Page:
According to personal finance website Finder, 35% of British people do not have a pension. We understand that pensions can be confusing, and you might not feel the need to have one, but pensions are a great way to set yourself up for your retirement. In this blog we’ll be talking you through what a pension is and how a pension works so that you’re aware of the benefits they can provide for you in the future.
To simply put it, a pension is a retirement plan that provides a tax-efficient source of income which you receive later in your life. The amount that you receive depends on how much you’ve contributed during your lifetime. A pension is similar to a savings account, but it’s designed for the long term, to support yourself when you’re older. Pensions are often only accessible at a certain age, for example private pensions can often only be accessed at 55 and state pensions at 67.
Pension schemes have a lot of benefits compared to normal savings. By putting some of your savings into a pension, you benefit from tax relief on the contributions you have made. This means (up to certain limits) the government will also contribute to your pension for as long as you keep adding money to it. When you do retire, you can withdraw up to 25% of your pension tax free too. Pensions are a very tax-efficient way of saving for the future and the government rewards you for saving with tax relief.
Pensions are often invested in financial products too. When your pension is invested, it can benefit from capital growth (increasing in value) over time. If you’re saving for 30 or 40 years, the value of your investments can really benefit from capital gains, meaning you’ll retire with more money in the future.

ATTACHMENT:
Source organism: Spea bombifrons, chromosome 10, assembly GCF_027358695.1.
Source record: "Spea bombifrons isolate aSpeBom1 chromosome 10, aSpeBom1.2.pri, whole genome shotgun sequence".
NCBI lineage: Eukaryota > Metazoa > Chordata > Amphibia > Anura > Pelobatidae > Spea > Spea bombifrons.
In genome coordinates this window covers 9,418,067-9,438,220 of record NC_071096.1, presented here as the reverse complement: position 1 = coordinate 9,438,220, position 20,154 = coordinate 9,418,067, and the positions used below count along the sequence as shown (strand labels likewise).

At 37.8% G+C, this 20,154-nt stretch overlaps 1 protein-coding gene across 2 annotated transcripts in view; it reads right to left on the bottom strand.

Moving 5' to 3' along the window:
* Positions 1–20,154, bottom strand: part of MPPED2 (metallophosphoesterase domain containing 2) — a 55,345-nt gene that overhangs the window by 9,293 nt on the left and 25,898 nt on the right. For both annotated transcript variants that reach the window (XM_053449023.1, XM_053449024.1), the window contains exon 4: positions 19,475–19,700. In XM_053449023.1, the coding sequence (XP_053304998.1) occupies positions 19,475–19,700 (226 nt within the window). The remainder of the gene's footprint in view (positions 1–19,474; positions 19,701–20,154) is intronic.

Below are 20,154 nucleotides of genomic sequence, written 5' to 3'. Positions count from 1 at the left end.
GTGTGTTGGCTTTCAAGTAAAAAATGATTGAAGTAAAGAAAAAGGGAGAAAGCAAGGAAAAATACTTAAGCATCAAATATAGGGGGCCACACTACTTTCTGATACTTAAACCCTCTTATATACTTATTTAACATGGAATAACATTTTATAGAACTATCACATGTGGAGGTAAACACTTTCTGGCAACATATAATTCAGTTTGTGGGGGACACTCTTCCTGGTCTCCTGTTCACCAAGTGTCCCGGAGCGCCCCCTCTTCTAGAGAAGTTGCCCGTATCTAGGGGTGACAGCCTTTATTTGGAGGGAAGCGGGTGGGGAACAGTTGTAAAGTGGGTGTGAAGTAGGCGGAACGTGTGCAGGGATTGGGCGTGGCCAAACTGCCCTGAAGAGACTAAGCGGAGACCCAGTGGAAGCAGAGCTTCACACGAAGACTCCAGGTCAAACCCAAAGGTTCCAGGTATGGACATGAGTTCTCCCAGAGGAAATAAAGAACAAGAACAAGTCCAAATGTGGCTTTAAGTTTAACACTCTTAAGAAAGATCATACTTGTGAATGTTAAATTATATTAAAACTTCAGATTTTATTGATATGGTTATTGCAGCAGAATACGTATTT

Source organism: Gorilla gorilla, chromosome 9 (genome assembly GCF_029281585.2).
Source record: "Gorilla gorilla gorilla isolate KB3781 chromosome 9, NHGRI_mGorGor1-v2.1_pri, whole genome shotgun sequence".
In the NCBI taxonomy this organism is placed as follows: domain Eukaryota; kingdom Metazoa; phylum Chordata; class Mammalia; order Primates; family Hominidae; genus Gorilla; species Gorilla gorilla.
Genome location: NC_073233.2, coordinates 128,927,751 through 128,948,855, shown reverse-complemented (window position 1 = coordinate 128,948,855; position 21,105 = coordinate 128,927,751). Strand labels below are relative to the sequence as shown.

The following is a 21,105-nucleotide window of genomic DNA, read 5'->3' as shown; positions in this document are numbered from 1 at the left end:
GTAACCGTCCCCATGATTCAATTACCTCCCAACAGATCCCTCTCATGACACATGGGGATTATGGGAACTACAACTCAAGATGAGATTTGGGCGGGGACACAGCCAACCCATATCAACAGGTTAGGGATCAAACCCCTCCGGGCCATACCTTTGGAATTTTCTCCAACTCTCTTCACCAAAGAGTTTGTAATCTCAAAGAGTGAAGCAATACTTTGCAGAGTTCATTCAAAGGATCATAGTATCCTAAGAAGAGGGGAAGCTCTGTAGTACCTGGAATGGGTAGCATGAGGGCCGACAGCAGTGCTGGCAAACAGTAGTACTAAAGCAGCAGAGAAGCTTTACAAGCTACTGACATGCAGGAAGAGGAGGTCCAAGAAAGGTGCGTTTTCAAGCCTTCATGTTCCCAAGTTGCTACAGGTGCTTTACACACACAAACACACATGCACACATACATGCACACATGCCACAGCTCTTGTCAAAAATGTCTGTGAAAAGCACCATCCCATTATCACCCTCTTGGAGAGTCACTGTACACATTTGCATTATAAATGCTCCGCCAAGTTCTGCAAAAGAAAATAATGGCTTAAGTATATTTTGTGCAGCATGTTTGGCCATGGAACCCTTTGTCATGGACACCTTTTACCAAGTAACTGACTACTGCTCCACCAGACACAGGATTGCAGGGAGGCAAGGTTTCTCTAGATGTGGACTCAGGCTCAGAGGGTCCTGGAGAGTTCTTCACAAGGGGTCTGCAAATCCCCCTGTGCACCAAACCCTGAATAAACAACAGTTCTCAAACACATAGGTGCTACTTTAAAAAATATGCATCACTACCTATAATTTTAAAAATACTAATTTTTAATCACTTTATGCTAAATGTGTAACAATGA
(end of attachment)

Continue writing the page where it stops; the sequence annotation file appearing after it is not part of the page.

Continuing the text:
There are 3 main types of pensions in the UK;
Each type of pension is different and it's important to know the difference between them before starting to plan your retirement.
A state pensions is a type of pension you can claim from the government once you’ve reached the state pension age. The state pension age rose in 2020 to 66, and the government have set a timetable for continued rises in future.
The amount you receive from your state pension depends on the number of qualifying years of national insurance contributions. You need somewhere between 10 to 35 qualifying years to get a share of the new state pension. If you wanted to receive the full state pension, you would need to have had 35 qualifying years of national insurance payments. From looking at the government’s website, it’s 179.60 per week currently. The state pension rises with time, so if you’re retiring in 20 or 30 years from now, it’s likely you’ll receive more.
If you haven’t made enough qualifying national insurance payments, you can top up your national insurance payments before reaching the state pension age to ensure you receive a state pension. To read more about the new State Pension click here.
For many people, receiving the state pension is not enough to live off for retirement, which is why many decide to use a workplace pension to top up what they already have. Under the Pensions Act in 2008, employers in the UK must ‘auto-enrol’ their staff into their workplace pensions and contribute towards it if they’re eligible. Members of staff can opt-out of the pension scheme if they wish to.
With a workplace pension, contributions are taken from your salary, your employer, and the government. Every month, you will contribute a percentage of your salary and your employer will match – sometimes exceed – your contribution. You also benefit from tax relief from the government on your pension contributions. For every £80 you put in, the government will give you £20, making your total contribution £100. Your employer matches this amount, meaning you’ll pay £200 into your pension. There's also another way you can make pension workplace contributions, tax relief is sometimes received without having to claim it through a net pay arrangement. You can read more about this here.